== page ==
Live stream is the new hot thing in social media. Through the likes of Facebook Live and Periscope, we are seeing online entrepreneurs establish their expertise, and increase their platform’s reach. How? By tackling live video, and rocking it.
The big question at the moment is which is better: Facebook Live or Periscope? Each has its’ pros and cons, and those pros and cons will continually change, but our goal with this article is to help you make an educated decision about where to put your live energy and efforts.
Your boss, your mama, Auntie Val from Georgia. They’re all on Facebook. This is a pro since those are the people who will watch and share your live streams with their friends, and their friends’ friends. If you are looking to establish your expertise of a topic and become the go-to live streamer on said topic, you’ll need people to like and share your videos.
If you’re using Facebook Live on your brand/business page, your video will be placed near the top of your fans’ timeline, which helps immensely with views. If you have a verified page, you’re pretty much guaranteed to be at the top of their newsfeeds.
The Final Countdown
This may seem like a silly pro to mention, but it’s important. Before you start your live broadcast on Facebook Live, you’re gifted 3 seconds to get yourself together. For those that may be new to live video, this will be very helpful. If you need to say a quick cuss word before you go live, get it out before that number 1 shows up.
One of the best things about Facebook are the analytics (insights). While other live stream apps have 3rd parties that can track your analytics, we all know that native analytics are best. Periscope now has analytics within the app, but they are remedial, at best.
If you create Facebook Live broadcasts on a fan page, you are given analytics of said broadcast. You can see how long people watched your video, the demographics of those people, and the reach. For online business owners or influencers, these analytics will help when working on monetary partnerships. Your analytics will also help you decide if you want to use a future live video as an ad for your page. Yes, you can do that.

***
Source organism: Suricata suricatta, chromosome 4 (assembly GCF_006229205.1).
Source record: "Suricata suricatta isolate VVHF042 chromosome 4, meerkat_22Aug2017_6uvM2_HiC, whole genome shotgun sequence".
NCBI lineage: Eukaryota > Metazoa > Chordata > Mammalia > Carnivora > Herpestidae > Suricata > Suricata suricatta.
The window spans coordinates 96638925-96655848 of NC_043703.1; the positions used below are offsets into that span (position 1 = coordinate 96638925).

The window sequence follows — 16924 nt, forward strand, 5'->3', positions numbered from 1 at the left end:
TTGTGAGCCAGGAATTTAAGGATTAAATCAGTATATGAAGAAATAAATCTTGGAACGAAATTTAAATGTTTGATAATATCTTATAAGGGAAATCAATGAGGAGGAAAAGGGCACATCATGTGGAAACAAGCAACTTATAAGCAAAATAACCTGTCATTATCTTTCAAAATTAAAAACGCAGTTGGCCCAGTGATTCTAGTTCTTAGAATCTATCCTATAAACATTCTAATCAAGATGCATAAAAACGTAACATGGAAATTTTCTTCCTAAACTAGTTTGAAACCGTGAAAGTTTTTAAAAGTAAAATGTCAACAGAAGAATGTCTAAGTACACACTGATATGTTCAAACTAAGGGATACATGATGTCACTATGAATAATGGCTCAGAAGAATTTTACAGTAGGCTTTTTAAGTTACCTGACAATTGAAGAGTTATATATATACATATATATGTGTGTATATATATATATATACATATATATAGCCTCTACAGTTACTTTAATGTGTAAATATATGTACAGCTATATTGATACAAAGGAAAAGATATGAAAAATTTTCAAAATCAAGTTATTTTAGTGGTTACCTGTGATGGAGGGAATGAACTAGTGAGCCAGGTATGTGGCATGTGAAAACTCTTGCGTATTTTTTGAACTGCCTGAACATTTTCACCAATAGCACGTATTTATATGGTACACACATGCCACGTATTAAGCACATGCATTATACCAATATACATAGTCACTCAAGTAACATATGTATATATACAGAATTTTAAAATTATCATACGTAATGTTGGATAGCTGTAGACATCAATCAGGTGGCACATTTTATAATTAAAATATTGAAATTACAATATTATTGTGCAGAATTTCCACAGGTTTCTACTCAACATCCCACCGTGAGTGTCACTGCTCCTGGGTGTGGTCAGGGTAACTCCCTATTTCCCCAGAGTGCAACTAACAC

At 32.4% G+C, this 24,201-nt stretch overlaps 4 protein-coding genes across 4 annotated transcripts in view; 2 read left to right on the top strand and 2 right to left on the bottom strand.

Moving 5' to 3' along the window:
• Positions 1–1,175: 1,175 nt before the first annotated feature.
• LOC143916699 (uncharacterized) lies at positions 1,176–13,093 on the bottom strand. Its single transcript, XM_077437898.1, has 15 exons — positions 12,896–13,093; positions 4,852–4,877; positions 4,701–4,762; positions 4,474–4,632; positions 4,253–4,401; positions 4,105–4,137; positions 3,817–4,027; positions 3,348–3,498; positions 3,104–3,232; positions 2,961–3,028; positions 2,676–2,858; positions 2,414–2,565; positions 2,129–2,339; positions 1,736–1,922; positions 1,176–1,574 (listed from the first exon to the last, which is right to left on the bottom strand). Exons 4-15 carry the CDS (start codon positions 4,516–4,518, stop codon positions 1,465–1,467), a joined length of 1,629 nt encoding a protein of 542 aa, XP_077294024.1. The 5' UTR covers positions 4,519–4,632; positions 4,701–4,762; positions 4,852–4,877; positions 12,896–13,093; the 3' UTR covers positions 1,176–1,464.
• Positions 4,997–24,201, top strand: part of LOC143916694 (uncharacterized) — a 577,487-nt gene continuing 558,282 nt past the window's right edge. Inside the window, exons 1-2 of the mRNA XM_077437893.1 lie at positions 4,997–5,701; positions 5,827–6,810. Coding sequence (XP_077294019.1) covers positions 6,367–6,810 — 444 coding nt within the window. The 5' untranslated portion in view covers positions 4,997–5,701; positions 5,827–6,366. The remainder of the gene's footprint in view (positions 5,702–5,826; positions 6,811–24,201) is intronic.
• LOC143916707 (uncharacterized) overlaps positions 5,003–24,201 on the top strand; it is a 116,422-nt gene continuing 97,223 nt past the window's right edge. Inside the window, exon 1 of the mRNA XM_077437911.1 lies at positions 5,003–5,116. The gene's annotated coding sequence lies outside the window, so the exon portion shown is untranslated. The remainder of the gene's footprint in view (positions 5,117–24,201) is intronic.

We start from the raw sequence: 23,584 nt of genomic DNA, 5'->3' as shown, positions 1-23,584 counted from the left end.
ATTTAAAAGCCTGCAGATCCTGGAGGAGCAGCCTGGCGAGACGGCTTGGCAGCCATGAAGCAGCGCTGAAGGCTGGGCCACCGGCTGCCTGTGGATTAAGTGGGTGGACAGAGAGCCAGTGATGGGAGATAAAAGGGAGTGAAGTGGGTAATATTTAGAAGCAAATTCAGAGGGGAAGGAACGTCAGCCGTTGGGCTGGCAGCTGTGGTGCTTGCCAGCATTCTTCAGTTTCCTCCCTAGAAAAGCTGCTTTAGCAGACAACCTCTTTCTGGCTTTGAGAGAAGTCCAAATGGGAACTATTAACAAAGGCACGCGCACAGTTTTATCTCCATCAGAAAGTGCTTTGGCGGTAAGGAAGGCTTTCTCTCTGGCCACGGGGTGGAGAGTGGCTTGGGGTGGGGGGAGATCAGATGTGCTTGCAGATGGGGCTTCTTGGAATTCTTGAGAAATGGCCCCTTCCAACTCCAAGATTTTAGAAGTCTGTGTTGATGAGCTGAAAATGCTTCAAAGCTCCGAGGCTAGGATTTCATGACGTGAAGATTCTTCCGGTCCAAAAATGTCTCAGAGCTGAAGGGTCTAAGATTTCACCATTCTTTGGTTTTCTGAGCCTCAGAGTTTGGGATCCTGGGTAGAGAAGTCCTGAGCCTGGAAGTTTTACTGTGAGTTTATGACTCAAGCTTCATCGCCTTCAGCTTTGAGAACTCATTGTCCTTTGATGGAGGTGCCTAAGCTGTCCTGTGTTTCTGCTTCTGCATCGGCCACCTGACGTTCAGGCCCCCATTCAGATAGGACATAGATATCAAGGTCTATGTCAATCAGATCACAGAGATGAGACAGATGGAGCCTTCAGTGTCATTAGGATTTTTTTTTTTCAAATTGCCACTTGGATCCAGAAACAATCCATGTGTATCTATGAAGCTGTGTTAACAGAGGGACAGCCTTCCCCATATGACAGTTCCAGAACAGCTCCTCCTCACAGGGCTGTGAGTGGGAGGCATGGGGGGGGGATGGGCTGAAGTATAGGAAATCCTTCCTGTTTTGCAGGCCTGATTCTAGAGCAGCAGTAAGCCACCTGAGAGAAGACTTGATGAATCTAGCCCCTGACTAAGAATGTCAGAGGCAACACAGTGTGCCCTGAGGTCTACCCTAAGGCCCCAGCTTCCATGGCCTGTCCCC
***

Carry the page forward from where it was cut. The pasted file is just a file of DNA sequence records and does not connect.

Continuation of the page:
Go Viral with Ease
If you are creating educational, entertaining or engaging content via live stream, Facebook Live can be the catalyst to help that content go viral. We’ve all see the power of Facebook Live firsthand, whether it’s watching a mom laugh at a Chewbacca mask, or watching police brutality as it happens. Facebook is powerful, and Facebook Live is even more powerful.
Periscope has the leg up on Facebook for this one, because their app has been available since March 2015. Facebook introduced their “Live” feature towards the end of 2015 and it was only available to verified pages.
Facebook Live is currently experiencing glitches and setbacks that Periscope has already figured out and fixed. While we know Facebook is all about the user experience, they are still young to the live stream game. If your live stream skips, or you get knocked off of Facebook Live while in the middle of your thought-provoking broadcast, please keep their online adolescence in mind.
Everyone Is Doing It
Yes, everyone is on Facebook, but everyone is also creating Facebook Live videos. I’m sure you’ve seen about 50,000 Facebook Live videos lately, and you may be almost over it already. This is the downfall of Facebook offering this to everyone. If the live broadcast option was only offered to fan pages, or verified pages (like it used to be), things wouldn’t be so noisy within the platform right now. It will eventually die down, but this is a setback at the moment for influencers and online entrepreneurs.
Comments Are Slow
The best part of live broadcasts is having real time conversations with those watching. Facebook comments on Live videos lag, which can slow down your conversation. This can be difficult for those who are looking to have their viewers be co-hosts during their broadcast. One way around this setback is to encourage viewers to ask questions and make comments, then set aside time in the middle or during the end of the broadcast to do a quick Q&A. Still, it would be better if the comments were real time, like the broadcast.
This might be one of most annoying aspects of Facebook Live at the moment. YouTube makes it easy to follow a channel that you love, with their obnoxious but useful red subscribe button. Periscope makes it easy as well, with their follow buttons located all over the app. Facebook makes things difficult by putting the subscribe button within the live video, but nowhere to be seen after.